Building Wisely

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By the grace God has given me, I laid a foundation as a wise builder, and someone else is building on it. But each one should build with care. For no one can lay any foundation other than the one already laid, which is Jesus Christ. If anyone builds on this foundation using gold, silver, costly stones, wood, hay or straw, their work will be shown for what it is, because the Day will bring it to light. It will be revealed with fire, and the fire will test the quality of each person’s work. If what has been built survives, the builder will receive a reward. If it is burned up, the builder will suffer loss but yet will be saved – even though only as one escaping through the flames.

1 Corinthians 3:10-15 NIV

If you don’t delve any further into the context of this passage and just take it at face value, it offers an interesting proposition. The most important and secure work is already done. The foundation is laid and it is Jesus Christ. No one is capable of laying any other sort of foundation, except this sort of foundation already laid by God.

Paul is drawing a parallel here, that he is a wise builder because he laid the only sort of foundation that could last. That one kind of foundation which lasts is the foundation secured by God himself in Jesus Christ.

Follow the metaphor. Whatever you or anyone else builds on this foundation, it will be shown for what it is. Whatever is built in addition to the foundation already laid will be revealed for what it is.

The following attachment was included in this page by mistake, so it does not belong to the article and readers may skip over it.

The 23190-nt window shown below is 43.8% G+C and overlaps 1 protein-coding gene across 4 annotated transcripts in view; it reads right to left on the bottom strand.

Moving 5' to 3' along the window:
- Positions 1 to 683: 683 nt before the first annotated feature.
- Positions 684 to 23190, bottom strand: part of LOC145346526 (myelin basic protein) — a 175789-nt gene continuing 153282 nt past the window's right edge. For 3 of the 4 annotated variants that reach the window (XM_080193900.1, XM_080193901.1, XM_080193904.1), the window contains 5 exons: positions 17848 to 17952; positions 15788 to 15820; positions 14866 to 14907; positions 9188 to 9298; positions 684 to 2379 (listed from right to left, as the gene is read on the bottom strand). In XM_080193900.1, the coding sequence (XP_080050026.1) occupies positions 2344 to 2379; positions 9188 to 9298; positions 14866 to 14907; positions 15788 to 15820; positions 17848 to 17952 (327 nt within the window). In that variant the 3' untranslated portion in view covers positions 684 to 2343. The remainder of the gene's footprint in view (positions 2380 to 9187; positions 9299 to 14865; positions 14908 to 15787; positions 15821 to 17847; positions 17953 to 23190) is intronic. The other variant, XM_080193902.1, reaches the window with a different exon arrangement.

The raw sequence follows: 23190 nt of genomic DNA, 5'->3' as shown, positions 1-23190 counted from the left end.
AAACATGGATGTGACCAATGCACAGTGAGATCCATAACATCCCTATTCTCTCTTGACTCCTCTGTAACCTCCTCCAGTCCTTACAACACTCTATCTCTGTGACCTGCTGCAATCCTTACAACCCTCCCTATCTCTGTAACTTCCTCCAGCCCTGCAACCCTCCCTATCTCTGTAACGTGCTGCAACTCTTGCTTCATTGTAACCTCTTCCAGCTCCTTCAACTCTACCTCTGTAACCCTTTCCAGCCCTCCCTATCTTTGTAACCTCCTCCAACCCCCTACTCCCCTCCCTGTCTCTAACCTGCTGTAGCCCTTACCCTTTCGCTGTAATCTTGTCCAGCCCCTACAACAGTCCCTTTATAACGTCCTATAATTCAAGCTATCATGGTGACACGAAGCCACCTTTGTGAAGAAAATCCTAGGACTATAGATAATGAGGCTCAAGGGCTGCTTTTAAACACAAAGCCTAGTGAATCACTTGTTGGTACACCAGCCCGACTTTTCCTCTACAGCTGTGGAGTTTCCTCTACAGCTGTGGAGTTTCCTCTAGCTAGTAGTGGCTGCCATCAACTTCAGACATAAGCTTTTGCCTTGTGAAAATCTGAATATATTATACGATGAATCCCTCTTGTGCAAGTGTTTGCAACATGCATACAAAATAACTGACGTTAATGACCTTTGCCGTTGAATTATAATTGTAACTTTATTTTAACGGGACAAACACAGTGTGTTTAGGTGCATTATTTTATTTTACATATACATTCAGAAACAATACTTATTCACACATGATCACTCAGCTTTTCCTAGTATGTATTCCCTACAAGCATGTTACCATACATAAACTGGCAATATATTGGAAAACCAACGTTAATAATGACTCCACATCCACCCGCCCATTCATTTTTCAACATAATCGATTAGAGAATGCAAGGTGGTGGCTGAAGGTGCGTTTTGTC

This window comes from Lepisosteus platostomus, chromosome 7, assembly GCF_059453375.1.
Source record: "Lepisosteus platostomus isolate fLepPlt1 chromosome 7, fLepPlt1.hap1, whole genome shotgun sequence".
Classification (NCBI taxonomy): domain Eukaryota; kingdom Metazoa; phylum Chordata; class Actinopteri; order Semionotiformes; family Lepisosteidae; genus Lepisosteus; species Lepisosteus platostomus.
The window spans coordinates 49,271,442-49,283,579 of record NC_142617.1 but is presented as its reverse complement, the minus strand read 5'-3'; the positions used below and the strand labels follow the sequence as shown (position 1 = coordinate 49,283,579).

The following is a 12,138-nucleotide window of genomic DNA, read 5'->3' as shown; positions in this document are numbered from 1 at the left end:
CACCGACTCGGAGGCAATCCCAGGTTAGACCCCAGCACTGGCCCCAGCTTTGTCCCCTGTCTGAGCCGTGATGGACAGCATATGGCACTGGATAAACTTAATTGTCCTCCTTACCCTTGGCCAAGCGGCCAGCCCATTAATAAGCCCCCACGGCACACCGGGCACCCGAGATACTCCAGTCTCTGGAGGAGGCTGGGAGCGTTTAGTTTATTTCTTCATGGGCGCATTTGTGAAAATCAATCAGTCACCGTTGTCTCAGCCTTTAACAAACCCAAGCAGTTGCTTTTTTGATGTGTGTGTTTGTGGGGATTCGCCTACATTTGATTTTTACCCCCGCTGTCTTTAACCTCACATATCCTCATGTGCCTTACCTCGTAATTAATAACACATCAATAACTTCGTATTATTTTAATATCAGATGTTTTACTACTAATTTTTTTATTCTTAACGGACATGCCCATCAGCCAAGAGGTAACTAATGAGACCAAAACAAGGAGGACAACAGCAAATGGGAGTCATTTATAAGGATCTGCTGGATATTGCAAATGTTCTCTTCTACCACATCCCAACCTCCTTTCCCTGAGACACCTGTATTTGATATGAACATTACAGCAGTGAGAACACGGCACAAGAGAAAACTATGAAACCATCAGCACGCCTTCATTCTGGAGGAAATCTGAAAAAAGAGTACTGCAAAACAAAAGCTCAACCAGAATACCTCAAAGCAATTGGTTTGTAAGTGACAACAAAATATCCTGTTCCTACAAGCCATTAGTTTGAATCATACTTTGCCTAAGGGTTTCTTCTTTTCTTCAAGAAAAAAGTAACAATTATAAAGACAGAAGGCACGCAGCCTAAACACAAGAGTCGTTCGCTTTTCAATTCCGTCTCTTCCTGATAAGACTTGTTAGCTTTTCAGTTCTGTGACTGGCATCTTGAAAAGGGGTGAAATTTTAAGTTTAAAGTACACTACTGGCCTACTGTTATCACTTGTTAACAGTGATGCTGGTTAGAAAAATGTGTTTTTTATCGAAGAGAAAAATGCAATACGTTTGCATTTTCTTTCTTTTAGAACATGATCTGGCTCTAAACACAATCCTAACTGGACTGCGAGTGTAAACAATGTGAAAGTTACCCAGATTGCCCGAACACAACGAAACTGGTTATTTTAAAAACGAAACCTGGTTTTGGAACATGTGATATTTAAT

Paul has already drawn a straight line from his work in laying a foundation to the work of God prior to him historically and theologically laying the only lasting foundation Jesus. So when I read this passage what pops out at me is that the very character of the foundation which makes it secure and worth building on is also the same character which will either be purified or destroyed in the end.

What I take from this is something along the lines of a little wooden plaque I remember seeing as a child:

Only one life,

’twill soon be past.

Only what’s done for Christ

will last.

I don’t want to read this with a Gnostic flare, as if life and work here are meaningless and we are simply waiting to be snatched into eternal other-worldly bliss. Instead, the work we do when we build wisely is in fact of eternal this-worldly significance. This work gains its significance when it is just like the foundation Paul laid: our work running parallel to the prior work of God. We are simply living out and working out of what God has already done, already accomplished.

A lot of people, even within the Church, are putting a lot of focus on a lot of things. I see ministers who spend their time chasing the skirts of power, as if the kingdom of God were brokered by those who outrank them. I see families destroyed by the love of money and competition with others. I see churches feasting on their own rather than celebrating the Communion which anticipates the marriage supper of the Lamb.

When we build on the foundation in line with the foundation. When we do the work of God after him. When God’s heart works through our tongues and our hands. Our work echoes in eternity.